“Travel is fatal to prejudice, bigotry, and narrow-mindedness.” – Mark Twain
Wednesday August 23rd 2017

Do I need to learn a foreign language?

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Well, the short answer is – it depends.  While becoming fluent in the local language of your destination could be helpful, I would not say it is necessary in but a few circumstances – such as when doing business.  What would be helpful is to learn a few key phrases in the local language of the destination in which you will be visiting.

It is not practical to learn a new language every time you go to a new country – you’d be studying all your life.  What makes more sense is to choose a single language that you are most likely to encounter based on your future travels (think 5-10 years).   But which one should you choose?

Most Popular Languages in the World

Rank Language Number of Speakers
1 Chinese (Mandarin) 1 billion
2 Spanish 420 million
3 English 360 million
4 Hindo 285 million
5 Arabic 221 million

As you can see, the most popular language in the world is Mandarin Chinese – more than twice as many speakers as the next highest spoken language.  Unfortunately, this is only useful if you are traveling to mainland China.  Spanish, the second most popular language – is the official or secondary language in over 30 countries around the world.  Mexico, Spain, almost all of South American (with the exception of Brazil – where they speak Portuguese), and a good part of the Caribbean all speak Spanish.  Not to mention a good deal of the population within the United States speaks Spanish.  Based on these statistics, it appears like the most beneficial long term choice is to learn Spanish.  Of course, if you will be frequently traveling to the Middle-East or China, you should choose the most appropriate language.

Okay, I’ve Decided, Now What?

Once you’ve decided to learn a few phases or fully immerse yourself in a new language, you’ll have to decide the best way to go about learning that language.  There are a few options:

  • Local Tutor – A quick Google or Craigslist search should bring back a good deal of tutors in your area.  This is likely the most expensive option – but also likely to be the most effective.  Use this option if you intend to go beyond a few phases in the new language.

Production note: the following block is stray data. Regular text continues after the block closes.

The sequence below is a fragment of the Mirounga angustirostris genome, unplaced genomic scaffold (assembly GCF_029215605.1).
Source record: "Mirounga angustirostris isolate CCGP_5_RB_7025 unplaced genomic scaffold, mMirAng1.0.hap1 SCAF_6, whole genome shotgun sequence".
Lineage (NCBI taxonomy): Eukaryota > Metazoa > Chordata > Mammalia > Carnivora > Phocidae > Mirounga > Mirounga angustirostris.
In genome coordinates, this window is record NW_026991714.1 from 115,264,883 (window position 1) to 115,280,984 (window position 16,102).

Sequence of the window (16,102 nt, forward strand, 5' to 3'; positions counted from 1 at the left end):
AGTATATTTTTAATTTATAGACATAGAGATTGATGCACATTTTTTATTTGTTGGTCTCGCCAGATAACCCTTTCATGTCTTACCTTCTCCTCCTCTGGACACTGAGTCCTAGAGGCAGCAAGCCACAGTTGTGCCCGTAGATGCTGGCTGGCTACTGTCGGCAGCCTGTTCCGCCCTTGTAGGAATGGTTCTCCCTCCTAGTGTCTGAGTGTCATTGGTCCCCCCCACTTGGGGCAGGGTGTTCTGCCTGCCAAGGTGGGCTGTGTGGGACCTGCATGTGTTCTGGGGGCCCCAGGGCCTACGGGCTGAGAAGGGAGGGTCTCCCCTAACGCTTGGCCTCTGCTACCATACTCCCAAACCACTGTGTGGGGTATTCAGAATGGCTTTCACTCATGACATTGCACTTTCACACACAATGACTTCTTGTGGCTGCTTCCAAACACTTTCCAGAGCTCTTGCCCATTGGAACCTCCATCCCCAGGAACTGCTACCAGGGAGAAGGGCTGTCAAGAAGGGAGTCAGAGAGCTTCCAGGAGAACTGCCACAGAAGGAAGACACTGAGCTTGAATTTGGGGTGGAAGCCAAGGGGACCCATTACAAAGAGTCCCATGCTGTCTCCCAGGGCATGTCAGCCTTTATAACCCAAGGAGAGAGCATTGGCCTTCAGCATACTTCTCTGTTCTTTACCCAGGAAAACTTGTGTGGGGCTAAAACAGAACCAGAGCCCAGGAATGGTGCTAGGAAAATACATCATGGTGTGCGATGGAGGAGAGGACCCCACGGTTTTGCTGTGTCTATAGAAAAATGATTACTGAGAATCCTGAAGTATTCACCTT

• Self-Paced Software – A much less expensive option to a human tutor are self-paced software programs.  These tools range from the overly simple (software dictionary) to extremely elaborate (tackle grammar, tense, etc.).  Many of the higher end programs contain video, speech recognition, and mobile versions to take with you on to your destinations.  Many companies – including the US State Department – use these tools instead of (or at least in conjunction with) a human tutor.  Prices range from $30 to over $500.
  • Dictionary\Word Book – The simplest and least expensive of all of the options.  Unlikely to help with any conversational aspects – but can help learn a few key phases, e.g., “Yes”, “Thank You”, “Where is the nearest restaurant”, etc.
  • Informal – Another way is to be informally trained by a friend or acquaintance.  While not as structured as some of the other methods – it has the advantage of usually being free and closer to the way normal people speak (including slang).

Regardless of the method you choose, the key to learning and retaining this new language is to find someone to practice with on a frequent basis – preferably daily.  Like many things in life, if you don’t use a skill – you lose it.

Advantages of Learning Another Language

The obvious advantage to learning the local language is that better communication fosters a more enjoyable and safer trip.  In my experience, cab drivers never know any language beyond their native tongue – and that isn’t always the language of the country you are in!!  Also, if you ever travel outside of the ‘tourist’ areas, fewer and fewer people will be bilingual – so knowing the language can help you accomplish your goals.  Beyond travel, being fluent in another language could help you become more marketable in the job market.

My Personal Experience

Full disclosure – I don’t know a lick of any other language.  What I learned prior to my trip to Tokyo I forgot, I avoided foreign language classes in high school like the plague, and barely learned much Spanish from my time in Miami.  In all of my travels outside of the country – the fact that I couldn’t speak the language has never been a problem only once.  This is because in many other countries – a good percentage of people in large cities are fluent in more than one language – and that second language is frequently English.  Also, of the locations I’ve visited, many are either former British colonies or were occupied by the US as some point in time.  This means – even if the local language is say Japanese – most of the street signs, restaurant menus, etc. are actually in English.  Finally, my experiences haven’t been that far outside of the major cities and/or tourist areas.  Tourist areas tend to ensure there are speakers of the most frequently serviced languages on staff – which more often than not tends to be English speaking travelers.

Bottom Line

Can you get away without learning the local language? Of course you can – I don’t know any other language than English.  However, if I knew the local language in any of my international trips – it would have been helpful, particularly in Havana.  Again, it really depends – if you end up in the mountains in Argentina – you better know the language or have a guide!

I think it’s time for me to get some self-paced learn to speak Spanish software!

Happy Travels



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